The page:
Like IRES sequences, the use of 3′-elements to regulate cap-independent translation is by no means restricted to viruses. One example of native 3′ UTR impact on translation efficiency in eukaryotes is the transcription factor c-myc mRNA, which includes many cis-regulatory elements. c-myc mRNA is known to be translated in a cap-independent manner using an IRES if cap-dependent translation is inhibited. A recent study found that the activity of both cap-dependent and independent translation is increased by a 3′ element [53]. Thus, cis-regulatory RNA elements in eukaryotic 3′ UTRs may tune translation in eukaryotes to adjust to diverse cellular conditions.

The post-transcriptional regulatory role of 3′ UTRs in bacterial mRNAs is far less clear due to the tight coupling of transcription and translation. However, the 3′ UTR is known to affect mRNA stability [54], and changes in the sequence potentially lead to changes in expression. Comparative analysis of the 3′ UTRs of orthologous genes across Staphylococcus species showed that conservation is lost downstream of the coding sequence, and that chimeric mRNAs with 3′ UTRs from orthologous genes showed different expression levels. Despite lack of homology across these elements, there are clearly important determinants for RNA stability conferred by these sequence changes. This suggests that divergent 3′ UTRs significantly alter gene expression levels and could thus be important for generating bacterial diversity [55]. Furthermore, technologies such as Term-Seq [56] have yielded insights into evolutionary differences between and within bacterial species affecting mRNA stability and transcript processing. An in vivo mapping of Rho-dependent transcripts in E. coli showed that the 3′ termini of essentially all protein-coding transcripts include stable structured RNA elements, protecting them from 3′–5′ exonucleases [57]. These 3′ UTR stem–loops resemble those classically associated with Rho-independent termination, but lack a polyU tract. This finding suggests that switching between termination mechanisms may occur facilely, depending only on the presence or absence of polyU sequences.

Structured cis-regulatory RNAs are found across mRNA transcripts and across all domains of life. While homology-based tools allow for the identification of putative RNA elements based on sequence and structure relatively easily, assigning biological function is much more laborious. Mechanistic and validation studies have greatly expanded our understanding of the novel roles cis-regulators play. However, we are now beginning to appreciate that one example may not be representative of the whole. Cis-regulators that have evolved are increasingly found to be more unique than initially presumed, with diverse properties driven by a host of selective pressures. Only following characterization of homologous RNAs can we begin to distinguish them as siblings, doppelgängers, or distant relatives. The examples outlined in this review emphasize that while homology can be a promising starting point, it can also be a restrictive paradigm. Growing beyond homology in our understanding of and search for new regulators will likely reveal yet unexplored aspects of RNA cis-regulatory elements.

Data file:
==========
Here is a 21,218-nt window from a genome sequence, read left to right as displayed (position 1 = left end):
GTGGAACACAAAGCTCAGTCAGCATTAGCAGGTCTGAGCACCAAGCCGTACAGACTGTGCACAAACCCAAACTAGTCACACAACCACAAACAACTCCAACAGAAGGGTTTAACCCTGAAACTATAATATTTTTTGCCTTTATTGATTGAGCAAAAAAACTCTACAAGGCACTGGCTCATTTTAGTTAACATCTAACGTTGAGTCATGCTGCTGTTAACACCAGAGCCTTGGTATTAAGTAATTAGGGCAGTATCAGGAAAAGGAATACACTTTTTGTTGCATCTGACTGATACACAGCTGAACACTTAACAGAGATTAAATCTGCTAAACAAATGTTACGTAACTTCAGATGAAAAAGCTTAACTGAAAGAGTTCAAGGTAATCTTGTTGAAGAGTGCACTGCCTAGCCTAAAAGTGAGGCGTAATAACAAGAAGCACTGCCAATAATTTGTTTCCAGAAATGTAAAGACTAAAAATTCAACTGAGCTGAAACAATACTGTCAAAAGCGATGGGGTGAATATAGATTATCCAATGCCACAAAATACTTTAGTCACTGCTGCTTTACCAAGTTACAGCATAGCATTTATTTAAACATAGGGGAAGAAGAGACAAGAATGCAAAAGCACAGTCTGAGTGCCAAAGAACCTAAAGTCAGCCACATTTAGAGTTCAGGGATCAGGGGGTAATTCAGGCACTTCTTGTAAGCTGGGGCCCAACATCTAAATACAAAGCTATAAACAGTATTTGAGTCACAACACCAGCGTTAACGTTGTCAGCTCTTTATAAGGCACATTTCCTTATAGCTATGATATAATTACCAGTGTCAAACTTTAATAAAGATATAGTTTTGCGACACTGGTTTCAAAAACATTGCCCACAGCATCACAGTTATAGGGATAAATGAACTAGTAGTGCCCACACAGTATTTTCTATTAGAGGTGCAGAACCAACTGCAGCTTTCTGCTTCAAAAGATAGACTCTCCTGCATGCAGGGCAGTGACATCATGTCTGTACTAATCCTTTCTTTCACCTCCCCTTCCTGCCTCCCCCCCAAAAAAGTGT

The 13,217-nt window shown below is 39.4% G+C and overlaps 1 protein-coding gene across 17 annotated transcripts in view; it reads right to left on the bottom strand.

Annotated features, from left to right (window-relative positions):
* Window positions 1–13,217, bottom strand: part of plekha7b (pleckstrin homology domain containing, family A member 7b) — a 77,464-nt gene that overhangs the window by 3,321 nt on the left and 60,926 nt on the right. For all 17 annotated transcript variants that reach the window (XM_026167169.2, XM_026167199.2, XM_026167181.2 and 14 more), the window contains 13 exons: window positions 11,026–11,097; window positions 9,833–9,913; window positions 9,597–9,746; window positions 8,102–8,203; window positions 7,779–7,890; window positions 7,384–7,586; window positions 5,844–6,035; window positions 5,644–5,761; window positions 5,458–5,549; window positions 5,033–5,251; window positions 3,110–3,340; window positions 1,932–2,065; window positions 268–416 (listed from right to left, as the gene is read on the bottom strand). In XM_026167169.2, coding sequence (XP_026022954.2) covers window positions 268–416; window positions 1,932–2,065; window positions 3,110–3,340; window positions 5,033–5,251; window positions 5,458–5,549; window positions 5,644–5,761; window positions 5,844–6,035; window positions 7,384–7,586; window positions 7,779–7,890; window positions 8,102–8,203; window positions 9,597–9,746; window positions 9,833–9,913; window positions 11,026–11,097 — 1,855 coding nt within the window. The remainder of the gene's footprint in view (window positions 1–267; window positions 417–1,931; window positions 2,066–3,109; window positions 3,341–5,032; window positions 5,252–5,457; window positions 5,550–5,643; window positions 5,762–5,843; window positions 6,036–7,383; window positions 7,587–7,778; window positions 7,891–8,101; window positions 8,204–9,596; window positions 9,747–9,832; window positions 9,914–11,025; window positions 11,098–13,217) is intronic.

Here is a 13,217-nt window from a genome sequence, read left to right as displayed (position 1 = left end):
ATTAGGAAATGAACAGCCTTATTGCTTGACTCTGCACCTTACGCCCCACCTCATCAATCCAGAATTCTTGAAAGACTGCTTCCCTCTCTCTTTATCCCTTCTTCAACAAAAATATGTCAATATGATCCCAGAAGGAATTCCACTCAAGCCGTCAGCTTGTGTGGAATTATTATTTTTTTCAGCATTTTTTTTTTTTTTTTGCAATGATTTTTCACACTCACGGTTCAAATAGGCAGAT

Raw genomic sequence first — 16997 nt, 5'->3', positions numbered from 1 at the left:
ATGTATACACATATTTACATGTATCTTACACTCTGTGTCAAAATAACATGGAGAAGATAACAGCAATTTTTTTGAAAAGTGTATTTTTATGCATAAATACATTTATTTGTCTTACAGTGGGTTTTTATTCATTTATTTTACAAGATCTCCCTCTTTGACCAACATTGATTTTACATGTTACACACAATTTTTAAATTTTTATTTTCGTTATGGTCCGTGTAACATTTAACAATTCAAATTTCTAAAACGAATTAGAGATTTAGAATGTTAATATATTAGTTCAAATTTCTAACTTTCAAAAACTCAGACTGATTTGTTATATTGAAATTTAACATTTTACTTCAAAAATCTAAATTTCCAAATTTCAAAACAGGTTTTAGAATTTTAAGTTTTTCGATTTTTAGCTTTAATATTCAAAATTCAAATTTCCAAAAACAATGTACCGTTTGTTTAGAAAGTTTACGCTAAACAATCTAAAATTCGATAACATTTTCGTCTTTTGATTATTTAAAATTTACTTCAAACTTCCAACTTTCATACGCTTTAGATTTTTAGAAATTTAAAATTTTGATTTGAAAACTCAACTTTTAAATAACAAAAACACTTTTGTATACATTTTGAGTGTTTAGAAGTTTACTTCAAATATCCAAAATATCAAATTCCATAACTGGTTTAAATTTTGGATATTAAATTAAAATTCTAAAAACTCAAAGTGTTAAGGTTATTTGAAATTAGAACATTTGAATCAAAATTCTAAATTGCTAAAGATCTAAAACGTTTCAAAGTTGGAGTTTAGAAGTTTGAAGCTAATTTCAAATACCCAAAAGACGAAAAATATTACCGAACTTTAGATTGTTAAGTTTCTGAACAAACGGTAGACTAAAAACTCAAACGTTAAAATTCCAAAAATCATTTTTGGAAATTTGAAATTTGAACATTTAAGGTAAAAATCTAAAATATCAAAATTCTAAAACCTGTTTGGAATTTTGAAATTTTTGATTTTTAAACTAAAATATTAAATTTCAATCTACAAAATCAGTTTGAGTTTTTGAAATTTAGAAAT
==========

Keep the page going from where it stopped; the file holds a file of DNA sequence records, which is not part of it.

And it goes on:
• Structured cis-regulatory RNAs are important regulators found throughout the domains of life, but identification efforts have been stymied by lack of primary sequence and sometimes secondary structure homology.

  • Cis-regulatory RNAs have been classically identified through homology-based bioinformatic searches and validation, but new discoveries from structural and mechanistic studies highlight the sometimes unexpected evolutionary relationships between seemingly homologous and divergent regulators.

  • Recent advances have led to novel experimental approaches that identify RNA regulators lacking obvious homology. Continuing technical developments will allow researchers to better explore the evolutionary origins of such regulators in the absence of significant sequence similarity.

     
  • CITE

    cap-independent translation element

  •  
  • IRES

    internal ribosomal entry site

  •  
  • ITAF

    IRES trans-acting factor

  •  
  • ppGpp

    guanosine-3′, 5′-bisdiphosphate

  •  
  • PRPP

    phosphoribosyl pyrophosphate

  •  
  • RNAT

    RNA thermometer

  •  
  • UTR

    untranslated region

The authors declare that there are no competing interests associated with the manuscript.

This work is supported by the NSF grant MCB 1715440 to M.M.M.

E.C.G., D.M.B., and M.M.M. conceptualized the manuscript, E.C.G. and D.M.B. drafted the manuscript. E.C.G., D.M.B., and M.M.M. revised the manuscript.

We thank Matthew Crum for his work generating secondary structures.

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Author notes

*

These authors contributed equally to this work.